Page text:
Meanwhile, US officials have made no secret of their funding of Russian NGOs involved in the monitoring of elections.

Despite America’s financial problems, millions of dollars of taxpayer money have been allocated for the purpose of “improving” the Russian elections .

“We have, I know, spent more than $9 million to support free and transparent processes for Russia’s upcoming elections,” State Department Deputy Spokesperson Mark Toner said. “Our interest is to support these NGOs that support the process, not necessarily to support… any given political party.”

­Reset or Regret?

Even before Russian election monitors had released their official review of the parliamentary vote, US Secretary of State Hillary Clinton was already out of the gate, criticizing the election process as “unfair.”

Prime Minister Vladimir Putin had harsh words for Clinton, saying she had “set the tone for some opposition activists, gave them a signal … and [they] started active work.”

Speaking at a meeting of the Popular Front Federal Coordinating Council this week, Putin said that “representatives of some foreign states” were paying politically-active NGOs in Russia to “influence the course of the election campaign in our country.”

“We need to safeguard ourselves from this interference in our internal affairs and defend our sovereignty,” the Prime Minister said. “It is necessary to think about improving the law and toughening responsibility for those who take orders from foreign states to influence internal political processes.”

Putin, stressing that Russia has nothing against the presence of foreign observers at elections, said Russia would draw the line at interference in its internal affairs from abroad.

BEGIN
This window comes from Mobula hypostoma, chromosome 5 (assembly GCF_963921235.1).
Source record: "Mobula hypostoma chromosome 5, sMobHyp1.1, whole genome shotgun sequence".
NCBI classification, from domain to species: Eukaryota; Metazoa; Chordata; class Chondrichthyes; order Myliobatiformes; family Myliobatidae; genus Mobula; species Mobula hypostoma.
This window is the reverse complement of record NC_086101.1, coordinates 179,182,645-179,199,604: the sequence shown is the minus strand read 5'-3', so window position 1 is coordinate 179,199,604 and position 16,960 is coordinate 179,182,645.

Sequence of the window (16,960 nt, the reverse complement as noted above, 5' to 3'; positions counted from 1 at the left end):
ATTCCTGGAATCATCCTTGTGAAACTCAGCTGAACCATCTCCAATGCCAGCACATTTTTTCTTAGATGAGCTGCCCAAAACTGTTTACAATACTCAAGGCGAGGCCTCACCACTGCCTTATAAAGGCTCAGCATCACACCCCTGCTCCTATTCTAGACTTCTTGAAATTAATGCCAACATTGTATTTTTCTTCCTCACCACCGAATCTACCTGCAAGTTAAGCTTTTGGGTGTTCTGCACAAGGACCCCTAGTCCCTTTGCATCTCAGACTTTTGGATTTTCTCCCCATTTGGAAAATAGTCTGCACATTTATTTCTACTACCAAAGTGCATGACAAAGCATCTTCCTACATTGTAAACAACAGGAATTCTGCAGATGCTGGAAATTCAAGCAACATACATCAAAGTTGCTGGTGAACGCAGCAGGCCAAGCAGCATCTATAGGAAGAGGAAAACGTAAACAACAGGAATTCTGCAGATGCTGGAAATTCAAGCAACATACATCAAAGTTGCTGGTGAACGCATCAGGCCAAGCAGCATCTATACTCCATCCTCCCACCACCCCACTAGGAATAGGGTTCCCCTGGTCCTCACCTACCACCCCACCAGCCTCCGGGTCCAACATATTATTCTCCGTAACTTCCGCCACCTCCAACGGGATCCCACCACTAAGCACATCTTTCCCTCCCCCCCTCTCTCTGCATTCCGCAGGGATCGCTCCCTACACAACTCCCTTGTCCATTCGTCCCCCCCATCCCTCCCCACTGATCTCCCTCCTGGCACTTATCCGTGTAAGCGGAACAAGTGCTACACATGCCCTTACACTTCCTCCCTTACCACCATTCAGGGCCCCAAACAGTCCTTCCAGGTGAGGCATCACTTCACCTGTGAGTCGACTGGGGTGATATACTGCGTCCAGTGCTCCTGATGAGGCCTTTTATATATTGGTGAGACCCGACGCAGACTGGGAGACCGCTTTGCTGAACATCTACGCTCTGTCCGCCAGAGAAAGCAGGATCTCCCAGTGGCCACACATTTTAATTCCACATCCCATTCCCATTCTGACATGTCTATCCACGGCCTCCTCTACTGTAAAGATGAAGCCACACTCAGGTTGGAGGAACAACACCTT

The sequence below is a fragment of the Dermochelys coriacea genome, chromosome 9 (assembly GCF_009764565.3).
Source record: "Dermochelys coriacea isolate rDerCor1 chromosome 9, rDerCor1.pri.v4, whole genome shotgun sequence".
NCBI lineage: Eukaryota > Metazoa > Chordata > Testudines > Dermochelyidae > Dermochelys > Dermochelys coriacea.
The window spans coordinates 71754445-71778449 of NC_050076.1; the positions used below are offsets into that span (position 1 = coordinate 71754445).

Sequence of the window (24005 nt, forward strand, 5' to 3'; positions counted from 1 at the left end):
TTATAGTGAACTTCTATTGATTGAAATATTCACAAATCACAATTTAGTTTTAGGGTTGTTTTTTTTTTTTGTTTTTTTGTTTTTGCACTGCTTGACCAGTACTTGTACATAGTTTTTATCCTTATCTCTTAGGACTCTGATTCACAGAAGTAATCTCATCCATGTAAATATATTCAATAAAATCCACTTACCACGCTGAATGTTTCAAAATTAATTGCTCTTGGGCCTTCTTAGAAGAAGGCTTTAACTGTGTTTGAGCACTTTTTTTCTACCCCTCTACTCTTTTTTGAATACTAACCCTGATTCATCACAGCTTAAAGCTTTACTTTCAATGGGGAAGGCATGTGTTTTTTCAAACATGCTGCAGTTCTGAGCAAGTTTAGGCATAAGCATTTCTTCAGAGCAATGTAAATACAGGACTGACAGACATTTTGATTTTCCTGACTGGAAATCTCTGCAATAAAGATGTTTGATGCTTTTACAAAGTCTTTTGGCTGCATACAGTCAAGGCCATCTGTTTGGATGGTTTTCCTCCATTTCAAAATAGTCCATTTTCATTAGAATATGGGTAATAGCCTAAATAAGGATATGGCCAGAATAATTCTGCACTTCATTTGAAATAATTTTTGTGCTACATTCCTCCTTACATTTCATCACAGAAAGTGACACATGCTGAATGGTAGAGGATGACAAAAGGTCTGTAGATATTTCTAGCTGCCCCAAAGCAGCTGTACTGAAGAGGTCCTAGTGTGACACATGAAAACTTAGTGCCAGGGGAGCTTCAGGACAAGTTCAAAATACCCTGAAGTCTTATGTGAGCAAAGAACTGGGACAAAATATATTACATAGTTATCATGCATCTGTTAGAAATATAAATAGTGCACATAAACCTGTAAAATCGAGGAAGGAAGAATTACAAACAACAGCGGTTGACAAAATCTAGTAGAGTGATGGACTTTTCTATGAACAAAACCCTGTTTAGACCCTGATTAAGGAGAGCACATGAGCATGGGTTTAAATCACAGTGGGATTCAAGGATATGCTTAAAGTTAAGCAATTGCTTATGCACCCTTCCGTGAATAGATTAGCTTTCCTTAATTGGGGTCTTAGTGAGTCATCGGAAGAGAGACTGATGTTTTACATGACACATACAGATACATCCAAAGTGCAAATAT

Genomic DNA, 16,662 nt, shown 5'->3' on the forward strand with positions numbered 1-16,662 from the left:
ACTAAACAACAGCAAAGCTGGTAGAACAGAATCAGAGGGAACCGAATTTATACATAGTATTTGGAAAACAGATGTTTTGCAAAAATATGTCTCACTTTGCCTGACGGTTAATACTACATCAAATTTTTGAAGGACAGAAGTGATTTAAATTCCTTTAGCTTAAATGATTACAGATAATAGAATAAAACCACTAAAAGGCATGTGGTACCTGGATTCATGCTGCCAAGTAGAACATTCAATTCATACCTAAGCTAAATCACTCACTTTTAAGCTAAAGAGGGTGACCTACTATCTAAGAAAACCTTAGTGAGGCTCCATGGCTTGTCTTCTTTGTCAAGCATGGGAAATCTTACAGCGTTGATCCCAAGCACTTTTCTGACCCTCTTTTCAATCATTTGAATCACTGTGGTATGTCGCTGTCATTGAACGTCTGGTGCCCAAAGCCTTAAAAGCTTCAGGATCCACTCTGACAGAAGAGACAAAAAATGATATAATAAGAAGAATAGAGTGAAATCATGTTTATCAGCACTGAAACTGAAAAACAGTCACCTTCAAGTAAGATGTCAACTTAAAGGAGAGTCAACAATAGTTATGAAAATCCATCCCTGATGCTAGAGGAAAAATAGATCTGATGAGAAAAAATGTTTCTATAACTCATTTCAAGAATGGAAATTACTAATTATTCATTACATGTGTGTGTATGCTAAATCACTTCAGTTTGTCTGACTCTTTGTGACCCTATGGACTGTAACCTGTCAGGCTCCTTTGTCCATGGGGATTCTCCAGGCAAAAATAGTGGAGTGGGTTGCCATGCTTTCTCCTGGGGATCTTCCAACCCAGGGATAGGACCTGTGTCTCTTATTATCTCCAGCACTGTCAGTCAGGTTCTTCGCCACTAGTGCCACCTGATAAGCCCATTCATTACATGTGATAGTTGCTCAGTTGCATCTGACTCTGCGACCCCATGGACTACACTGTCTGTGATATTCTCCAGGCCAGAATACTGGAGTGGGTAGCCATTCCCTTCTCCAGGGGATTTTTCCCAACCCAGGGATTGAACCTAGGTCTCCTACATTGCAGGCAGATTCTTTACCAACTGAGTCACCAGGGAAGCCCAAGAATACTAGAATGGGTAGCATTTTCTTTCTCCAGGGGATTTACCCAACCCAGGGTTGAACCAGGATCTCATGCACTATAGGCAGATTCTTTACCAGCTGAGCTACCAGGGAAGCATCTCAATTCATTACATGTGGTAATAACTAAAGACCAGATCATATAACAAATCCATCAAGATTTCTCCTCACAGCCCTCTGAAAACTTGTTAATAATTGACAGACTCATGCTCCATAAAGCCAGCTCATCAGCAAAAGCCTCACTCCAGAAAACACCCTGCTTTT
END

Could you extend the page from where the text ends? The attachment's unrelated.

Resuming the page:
"We favor foreign observers monitoring our political electoral processes. We favor this, we are not against this," he said. "However…when financing comes to some domestic organizations which are supposedly national, but which in fact work on foreign money and perform to the music of a foreign state during electoral processes, we need to safeguard ourselves from this interference in our internal affairs and defend our sovereignty.”

Meanwhile, Putin, who has announced plans to run in next year’s presidential elections, has pointed out that observers are not admitted to polling stations in the US.

"People are just kicked out of these polling stations, and that's it. They started admitting some (monitors) just recently. But usually it's like – get out of here. Everything is very tough there, really, and much less liberal," he said.

The war of words that has erupted between Moscow and Washington comes at a time of increasing tensions between the two nuclear powers.

Following the near-collapse in negotiations over US-NATO plans to build a missile defense system in Eastern Europe, Russia, which has been denied participation in the project and now views the system as a threat to its national security, is threatening to deploy ballistic missiles in Kaliningrad.

The question that observers are now asking is: is the recent fallout in bilateral relations a symptom of election-year rhetoric, or of much deeper problems between the two countries?

Robert Bridge, RT